Low Potassium Effects

Written by jennifer lanier
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Potassium plays an important role in maintaining the body's fluid balance and cellular structure. This mineral also is essential for proper nerve function and the metabolism of proteins and carbohydrates. Potassium also plays a vital role in energy production and the regulation of heartbeat. Potassium deficiency is medically known as hypokalemia.

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Physical Symptoms

Low potassium may cause excessive thirst, insomnia, headache, backache, muscle weakness or cramps, skin problems, tooth decay, fluid retention, cold hands and feet, nervous disorders, a tingling sensation, twitching eyelids or mouth, and sensitivity to cold.

Psychological Effects

Low potassium can affect a person on the psychological level with symptoms such as reduced mental alertness, poor memory, confusion, irritability, disorientation, depression, boredom, apathetic feelings and mood swings.

Cardiovascular Effects

Low potassium levels can have detrimental effects on the cardiovascular system, including slow heartbeat and pulse, heart muscle damage, heart attacks, and high blood pressure. Having low potassium may double the risk of stroke and is involved in the development of atherosclerosis and hypertension.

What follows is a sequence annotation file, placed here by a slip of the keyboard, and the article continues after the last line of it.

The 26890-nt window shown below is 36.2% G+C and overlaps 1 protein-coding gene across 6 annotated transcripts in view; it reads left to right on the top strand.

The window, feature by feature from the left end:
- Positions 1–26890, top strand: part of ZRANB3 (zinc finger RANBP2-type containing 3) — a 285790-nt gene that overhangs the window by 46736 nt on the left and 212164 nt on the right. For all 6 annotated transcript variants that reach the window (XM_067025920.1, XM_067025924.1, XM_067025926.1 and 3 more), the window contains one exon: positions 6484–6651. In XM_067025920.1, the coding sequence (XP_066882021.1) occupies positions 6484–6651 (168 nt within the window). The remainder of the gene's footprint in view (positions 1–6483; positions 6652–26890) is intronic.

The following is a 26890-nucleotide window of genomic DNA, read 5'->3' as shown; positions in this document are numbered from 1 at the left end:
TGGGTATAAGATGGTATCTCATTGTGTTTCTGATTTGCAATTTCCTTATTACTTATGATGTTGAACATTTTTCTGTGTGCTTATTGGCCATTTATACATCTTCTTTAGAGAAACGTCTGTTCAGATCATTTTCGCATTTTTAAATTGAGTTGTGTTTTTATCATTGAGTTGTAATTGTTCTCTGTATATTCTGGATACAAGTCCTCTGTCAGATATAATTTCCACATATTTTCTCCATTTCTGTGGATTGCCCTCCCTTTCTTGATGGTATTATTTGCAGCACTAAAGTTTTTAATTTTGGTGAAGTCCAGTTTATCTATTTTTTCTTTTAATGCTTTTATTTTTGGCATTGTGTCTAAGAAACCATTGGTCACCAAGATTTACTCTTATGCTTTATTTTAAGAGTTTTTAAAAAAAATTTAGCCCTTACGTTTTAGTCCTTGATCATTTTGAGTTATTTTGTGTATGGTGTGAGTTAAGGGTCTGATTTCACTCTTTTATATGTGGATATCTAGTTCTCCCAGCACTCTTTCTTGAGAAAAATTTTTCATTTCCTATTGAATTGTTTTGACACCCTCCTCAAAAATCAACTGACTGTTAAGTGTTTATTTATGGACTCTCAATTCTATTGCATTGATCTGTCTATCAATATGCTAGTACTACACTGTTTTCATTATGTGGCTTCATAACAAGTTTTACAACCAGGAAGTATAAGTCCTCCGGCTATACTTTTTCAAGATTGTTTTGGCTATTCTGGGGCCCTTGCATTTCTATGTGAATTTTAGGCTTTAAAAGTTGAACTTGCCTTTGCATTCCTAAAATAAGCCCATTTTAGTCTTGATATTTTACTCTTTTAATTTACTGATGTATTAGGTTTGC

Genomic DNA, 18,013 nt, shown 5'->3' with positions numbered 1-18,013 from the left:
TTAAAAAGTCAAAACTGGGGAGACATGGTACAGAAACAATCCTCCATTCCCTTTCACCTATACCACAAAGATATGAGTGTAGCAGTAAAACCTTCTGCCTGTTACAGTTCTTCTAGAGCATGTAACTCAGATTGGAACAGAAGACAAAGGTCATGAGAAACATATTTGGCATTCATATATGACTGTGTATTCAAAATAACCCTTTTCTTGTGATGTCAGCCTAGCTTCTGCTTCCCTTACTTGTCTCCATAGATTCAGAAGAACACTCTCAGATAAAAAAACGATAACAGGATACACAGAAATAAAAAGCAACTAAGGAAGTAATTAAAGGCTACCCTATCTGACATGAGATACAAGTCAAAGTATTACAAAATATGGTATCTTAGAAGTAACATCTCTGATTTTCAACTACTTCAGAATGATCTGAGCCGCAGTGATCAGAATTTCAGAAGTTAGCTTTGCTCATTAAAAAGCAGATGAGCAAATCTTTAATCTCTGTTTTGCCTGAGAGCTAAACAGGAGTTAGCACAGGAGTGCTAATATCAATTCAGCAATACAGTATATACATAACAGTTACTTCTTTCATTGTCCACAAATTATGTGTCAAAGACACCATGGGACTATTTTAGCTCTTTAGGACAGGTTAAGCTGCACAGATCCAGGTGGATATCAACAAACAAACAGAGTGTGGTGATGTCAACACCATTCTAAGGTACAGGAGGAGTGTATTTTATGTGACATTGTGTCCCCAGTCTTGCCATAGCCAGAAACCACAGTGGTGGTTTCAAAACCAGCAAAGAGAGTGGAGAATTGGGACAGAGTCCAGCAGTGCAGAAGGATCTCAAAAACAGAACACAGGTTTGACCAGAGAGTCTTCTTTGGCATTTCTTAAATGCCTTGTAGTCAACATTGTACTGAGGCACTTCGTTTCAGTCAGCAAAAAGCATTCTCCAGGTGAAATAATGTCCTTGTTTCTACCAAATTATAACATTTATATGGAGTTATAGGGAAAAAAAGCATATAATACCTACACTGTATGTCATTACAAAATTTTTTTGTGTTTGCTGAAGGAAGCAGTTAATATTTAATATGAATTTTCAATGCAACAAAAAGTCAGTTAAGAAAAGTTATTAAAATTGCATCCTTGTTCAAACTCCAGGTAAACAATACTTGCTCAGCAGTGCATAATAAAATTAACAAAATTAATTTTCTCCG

A deficiency of potassium is common in the United States, especially among the elderly and those with chronic disease. Several prescription drugs deplete potassium levels, including diuretics, high blood pressure medications, cortisone, penicillin, aspirin and laxatives. Other factors known to increase potassium loss are diarrhoea, diabetes, fasting and too much sodium in the diet.


The foods that contain the most potassium are fresh fruits and vegetables, especially watercress, bitter greens, bananas, potatoes, lemons, oranges, carrots, cabbage and beets. Other good sources include whole grains, seeds, nuts, wheat germ, salmon and sardines.

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